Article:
The risk of all sorts of fundamentalism is real and too obvious to be ignored. STEM alone cannot solve these challenges. If we take just few recent examples we can see why humanities can bring a vital contribution with their potential to cultivate and strengthen critical thinking, to bring a greater understanding of the world, of the “other”, of various cultures and people, as a real panacea against hate and intolerance. The simple criteria of efficiency can be dangerously twisted. For example, The Telegraph is presenting the surprising case of Hitler’s popularity in India:
“…sales of Mein Kampf, Adolf Hitler’s autobiography and apologia for his anti-semitism, are soaring in India where business students regard the dictator as a management guru[…] Sales of the book over the last six months topped 10,000 in New Delhi alone, according to leading stores, who said it appeared to be becoming more popular with every year. Several said the surge in sales was due to demand from students who see it as a self-improvement and management strategy guide for aspiring business leaders, and who were happy to cite it as an inspiration […] Jaico Publishing House, one of the publishers in India, said it reprints a new edition of the book at least twice a year to meet growing demand.”
The stunning rise on Neo-Nazi groups in Greece in also presented in a recent and disturbing article: “Actual fascists in actual black shirts are waving swastikas and murdering ethnic minorities in Athens”. It is an unsettling story about dissolution of civic values and humanity in the heart of Europe. Socrates left as part of his invaluable legacy the need to think critically about tradition and authority, about our humanity and about what we want to stand for. This seems to be lost now in his homeland.
Why should an American politician care about those disciplines able to nurture the (almost extinct) spirit of respectful and courageous critical inquiry? One strong set of reasons is the state of civic knowledge in United States: in the the most recent National Assessment of Educational Progress (NAEP) Civics Assessment, more than two-thirds of all students in US scored below proficient and less than a fifth of high school seniors could explain how citizen participation benefits democracy.
In an excellent review of a book about the rise of far right groups in UK, The Guardian is ending an interesting article published this September by saying:
“Societies that promise equality, freedom and democracy, yet preside over massive inequalities of wealth, are breeding grounds for racism and other vicious resentments. And wherever these resentments exist, the far right will try to exploit them. The fascism of the 20s and 30s succeeded because it played on wider fears, winning the support of those who would never have thought of themselves as extremists. The Nazis used antisemitism because it already existed in German society.”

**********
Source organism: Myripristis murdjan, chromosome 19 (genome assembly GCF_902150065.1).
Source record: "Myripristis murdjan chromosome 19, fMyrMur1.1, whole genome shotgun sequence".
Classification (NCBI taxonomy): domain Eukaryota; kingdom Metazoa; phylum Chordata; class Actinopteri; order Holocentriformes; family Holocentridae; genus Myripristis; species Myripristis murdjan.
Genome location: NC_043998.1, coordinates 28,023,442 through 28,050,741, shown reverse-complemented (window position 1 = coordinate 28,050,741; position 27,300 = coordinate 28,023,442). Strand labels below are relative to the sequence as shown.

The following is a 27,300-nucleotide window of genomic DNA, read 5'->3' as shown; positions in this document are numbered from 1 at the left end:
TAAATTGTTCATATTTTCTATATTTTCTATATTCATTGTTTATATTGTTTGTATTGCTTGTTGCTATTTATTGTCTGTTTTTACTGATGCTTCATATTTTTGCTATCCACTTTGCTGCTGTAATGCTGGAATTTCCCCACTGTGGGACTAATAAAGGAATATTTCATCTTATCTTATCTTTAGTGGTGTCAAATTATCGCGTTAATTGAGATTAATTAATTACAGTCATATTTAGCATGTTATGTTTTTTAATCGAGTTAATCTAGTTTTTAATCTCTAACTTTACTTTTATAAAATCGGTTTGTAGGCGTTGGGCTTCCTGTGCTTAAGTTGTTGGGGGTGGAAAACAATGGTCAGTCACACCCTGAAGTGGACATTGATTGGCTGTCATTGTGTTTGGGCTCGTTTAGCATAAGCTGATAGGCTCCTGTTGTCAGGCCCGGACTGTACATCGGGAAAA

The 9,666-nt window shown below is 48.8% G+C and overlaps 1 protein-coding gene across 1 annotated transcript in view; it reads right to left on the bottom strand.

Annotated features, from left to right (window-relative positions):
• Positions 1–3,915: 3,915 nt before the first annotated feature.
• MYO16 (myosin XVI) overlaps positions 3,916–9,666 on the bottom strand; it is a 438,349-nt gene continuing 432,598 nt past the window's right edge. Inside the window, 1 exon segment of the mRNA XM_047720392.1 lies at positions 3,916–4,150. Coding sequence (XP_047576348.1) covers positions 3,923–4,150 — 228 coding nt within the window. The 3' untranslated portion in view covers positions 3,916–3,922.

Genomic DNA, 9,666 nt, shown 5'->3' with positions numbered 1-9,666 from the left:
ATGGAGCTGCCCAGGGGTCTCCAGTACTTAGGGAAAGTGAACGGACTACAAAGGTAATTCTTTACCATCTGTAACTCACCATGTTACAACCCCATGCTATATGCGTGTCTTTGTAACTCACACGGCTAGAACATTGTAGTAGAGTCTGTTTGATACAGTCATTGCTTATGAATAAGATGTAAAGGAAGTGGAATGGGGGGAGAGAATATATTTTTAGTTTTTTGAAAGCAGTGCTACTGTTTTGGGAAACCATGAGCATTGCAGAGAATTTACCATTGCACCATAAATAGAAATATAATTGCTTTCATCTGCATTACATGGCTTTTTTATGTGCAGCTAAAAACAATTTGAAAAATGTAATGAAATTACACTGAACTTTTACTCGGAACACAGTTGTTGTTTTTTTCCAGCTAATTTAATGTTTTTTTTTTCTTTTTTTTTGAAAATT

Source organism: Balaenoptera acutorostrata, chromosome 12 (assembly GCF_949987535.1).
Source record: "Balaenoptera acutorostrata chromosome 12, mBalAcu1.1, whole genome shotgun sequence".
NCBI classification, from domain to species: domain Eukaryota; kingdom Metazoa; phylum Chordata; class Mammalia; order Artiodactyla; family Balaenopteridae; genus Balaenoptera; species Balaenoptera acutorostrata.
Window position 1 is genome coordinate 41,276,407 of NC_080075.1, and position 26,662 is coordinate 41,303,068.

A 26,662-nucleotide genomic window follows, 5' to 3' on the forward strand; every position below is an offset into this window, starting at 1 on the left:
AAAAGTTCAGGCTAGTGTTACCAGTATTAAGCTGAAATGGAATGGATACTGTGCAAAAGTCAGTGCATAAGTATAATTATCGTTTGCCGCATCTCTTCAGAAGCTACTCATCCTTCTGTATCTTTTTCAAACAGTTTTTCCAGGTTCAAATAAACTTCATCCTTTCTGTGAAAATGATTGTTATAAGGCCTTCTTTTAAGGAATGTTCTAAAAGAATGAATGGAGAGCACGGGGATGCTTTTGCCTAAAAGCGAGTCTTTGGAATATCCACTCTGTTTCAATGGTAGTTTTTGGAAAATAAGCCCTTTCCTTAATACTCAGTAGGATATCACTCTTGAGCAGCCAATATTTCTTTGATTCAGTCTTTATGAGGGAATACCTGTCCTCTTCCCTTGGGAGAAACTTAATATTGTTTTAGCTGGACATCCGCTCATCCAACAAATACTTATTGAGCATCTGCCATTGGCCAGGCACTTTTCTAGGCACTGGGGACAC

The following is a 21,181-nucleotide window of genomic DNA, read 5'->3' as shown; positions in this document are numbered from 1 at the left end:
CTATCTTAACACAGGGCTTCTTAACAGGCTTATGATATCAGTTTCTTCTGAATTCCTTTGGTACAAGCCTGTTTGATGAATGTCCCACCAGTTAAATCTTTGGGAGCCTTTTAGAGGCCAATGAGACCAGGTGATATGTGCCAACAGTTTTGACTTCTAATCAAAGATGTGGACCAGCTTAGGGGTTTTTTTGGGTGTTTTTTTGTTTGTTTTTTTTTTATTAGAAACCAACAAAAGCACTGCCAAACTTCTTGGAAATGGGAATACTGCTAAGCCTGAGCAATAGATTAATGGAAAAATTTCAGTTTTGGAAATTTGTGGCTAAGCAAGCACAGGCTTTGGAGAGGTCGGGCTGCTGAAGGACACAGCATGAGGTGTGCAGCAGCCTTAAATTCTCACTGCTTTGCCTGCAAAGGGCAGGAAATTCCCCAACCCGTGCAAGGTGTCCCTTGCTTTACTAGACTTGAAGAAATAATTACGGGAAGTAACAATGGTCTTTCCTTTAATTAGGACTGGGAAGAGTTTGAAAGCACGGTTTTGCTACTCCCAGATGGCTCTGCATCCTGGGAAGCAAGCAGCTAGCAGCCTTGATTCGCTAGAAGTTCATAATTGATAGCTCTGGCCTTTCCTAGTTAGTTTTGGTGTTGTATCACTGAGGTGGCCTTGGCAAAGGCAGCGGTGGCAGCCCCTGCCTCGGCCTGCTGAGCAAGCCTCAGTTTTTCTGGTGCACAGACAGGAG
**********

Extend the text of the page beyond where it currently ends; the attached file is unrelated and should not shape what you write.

Funding only marketable skills against the complex effort to educate responsible citizens, nurture critical and independent minds capable to understand what policies mean is just dangerous in a time when we see all sorts of fundamentalisms emerging violently from Norway to Middle East, from US to Australia. We already have the seeds of hate and it is the time to use STEM in a comprehensive paradigm where humanities will place their power in the context of responsible citizenship. Humanities enhance and improve our culture. This is the crucial challenge ahead.
If we have to insist on the simplistic logic currently used and economically justify liberal arts we can ignore for a moment the fact that heretics and counter-cultural poets, philosophers, dreamers and citizens pushed the entire society to progress. We can try to follow this instrumental logic of immediate efficiency. However, even this is leading to the the importance of humanities for mathematics, science and engineering. In How the Arts Unlock the Door to Learning we find the fascinating recent example Maryland’s Bates Middle School. Here arts integration has helped raise student achievement:
“Since arts integration was first implemented at Bates, the percentage of students achieving or surpassing standards for reading has grown from 73 percent in 2009 to 81 percent in 2012, and from 62 percent to 77 percent for math during the same period, while disciplinary problems decreased 23 percent from 2009 to 2011”
Several evidence-based research studies reveal that arts significantly increase student engagement and achievement among youth from both low and high socioeconomic backgrounds. Data consistently shows that we improve results in STEM if we offer the intellectual background of humanities. This can be simply explained by the fact that we learn as humans, not like machines.
We all have ahead unprecedented challenges for our democracies and we are asked to imagine a sustainable future for our economies, societies and our planet. Education is changing fast and it is the time to work on new models for universities, able to properly answer these new demands. Obsolete blue-prints, artificial rankings and false oppositions inspired by the industrial revolution have to be redesigned. We just cannot afford a new historical nightmare.